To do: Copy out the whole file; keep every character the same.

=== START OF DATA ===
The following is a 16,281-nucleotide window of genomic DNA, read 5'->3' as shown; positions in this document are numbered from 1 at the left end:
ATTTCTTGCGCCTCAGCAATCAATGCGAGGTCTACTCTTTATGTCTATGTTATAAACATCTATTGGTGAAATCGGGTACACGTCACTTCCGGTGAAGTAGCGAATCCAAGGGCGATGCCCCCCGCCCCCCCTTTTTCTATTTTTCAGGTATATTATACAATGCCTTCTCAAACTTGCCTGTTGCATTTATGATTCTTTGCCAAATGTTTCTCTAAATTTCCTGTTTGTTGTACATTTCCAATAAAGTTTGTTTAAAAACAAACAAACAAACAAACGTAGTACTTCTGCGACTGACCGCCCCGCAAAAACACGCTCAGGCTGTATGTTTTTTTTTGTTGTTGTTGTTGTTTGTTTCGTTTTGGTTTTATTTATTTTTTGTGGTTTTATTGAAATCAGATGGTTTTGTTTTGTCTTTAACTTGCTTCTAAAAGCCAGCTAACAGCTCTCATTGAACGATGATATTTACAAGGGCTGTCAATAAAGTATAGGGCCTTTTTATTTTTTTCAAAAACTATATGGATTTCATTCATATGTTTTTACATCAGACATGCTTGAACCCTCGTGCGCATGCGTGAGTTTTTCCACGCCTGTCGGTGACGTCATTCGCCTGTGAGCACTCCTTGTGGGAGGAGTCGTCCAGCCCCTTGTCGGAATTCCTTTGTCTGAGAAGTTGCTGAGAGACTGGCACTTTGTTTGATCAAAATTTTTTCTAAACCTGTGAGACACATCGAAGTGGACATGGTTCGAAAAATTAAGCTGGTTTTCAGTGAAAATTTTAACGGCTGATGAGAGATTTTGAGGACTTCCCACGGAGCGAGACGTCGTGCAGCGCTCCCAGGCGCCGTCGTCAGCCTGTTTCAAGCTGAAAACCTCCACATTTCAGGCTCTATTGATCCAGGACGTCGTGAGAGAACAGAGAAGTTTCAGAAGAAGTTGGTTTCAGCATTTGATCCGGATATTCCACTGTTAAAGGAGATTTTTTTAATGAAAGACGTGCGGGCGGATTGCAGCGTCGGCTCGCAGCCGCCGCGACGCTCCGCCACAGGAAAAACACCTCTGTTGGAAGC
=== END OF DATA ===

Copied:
The following is a 16,281-nucleotide window of genomic DNA, read 5'->3' as shown; positions in this document are numbered from 1 at the left end:
ATTTCTTGCGCCTCAGCAATCAATGCGAGGTCTACTCTTTATGTCTATGTTATAAACATCTATTGGTGAAATCGGGTACACGTCACTTCCGGTGAAGTAGCGAATCCAAGGGCGATGCCCCCCGCCCCCCCTTTTTCTATTTTTCAGGTATATTATACAATGCCTTCTCAAACTTGCCTGTTGCATTTATGATTCTTTGCCAAATGTTTCTCTAAATTTCCTGTTTGTTGTACATTTCCAATAAAGTTTGTTTAAAAACAAACAAACAAACAAACGTAGTACTTCTGCGACTGACCGCCCCGCAAAAACACGCTCAGGCTGTATGTTTTTTTTTGTTGTTGTTGTTGTTTGTTTCGTTTTGGTTTTATTTATTTTTTGTGGTTTTATTGAAATCAGATGGTTTTGTTTTGTCTTTAACTTGCTTCTAAAAGCCAGCTAACAGCTCTCATTGAACGATGATATTTACAAGGGCTGTCAATAAAGTATAGGGCCTTTTTATTTTTTTCAAAAACTATATGGATTTCATTCATATGTTTTTACATCAGACATGCTTGAACCCTCGTGCGCATGCGTGAGTTTTTCCACGCCTGTCGGTGACGTCATTCGCCTGTGAGCACTCCTTGTGGGAGGAGTCGTCCAGCCCCTTGTCGGAATTCCTTTGTCTGAGAAGTTGCTGAGAGACTGGCACTTTGTTTGATCAAAATTTTTTCTAAACCTGTGAGACACATCGAAGTGGACATGGTTCGAAAAATTAAGCTGGTTTTCAGTGAAAATTTTAACGGCTGATGAGAGATTTTGAGGACTTCCCACGGAGCGAGACGTCGTGCAGCGCTCCCAGGCGCCGTCGTCAGCCTGTTTCAAGCTGAAAACCTCCACATTTCAGGCTCTATTGATCCAGGACGTCGTGAGAGAACAGAGAAGTTTCAGAAGAAGTTGGTTTCAGCATTTGATCCGGATATTCCACTGTTAAAGGAGATTTTTTTAATGAAAGACGTGCGGGCGGATTGCAGCGTCGGCTCGCAGCCGCCGCGACGCTCCGCCACAGGAAAAACACCTCTGTTGGAAGC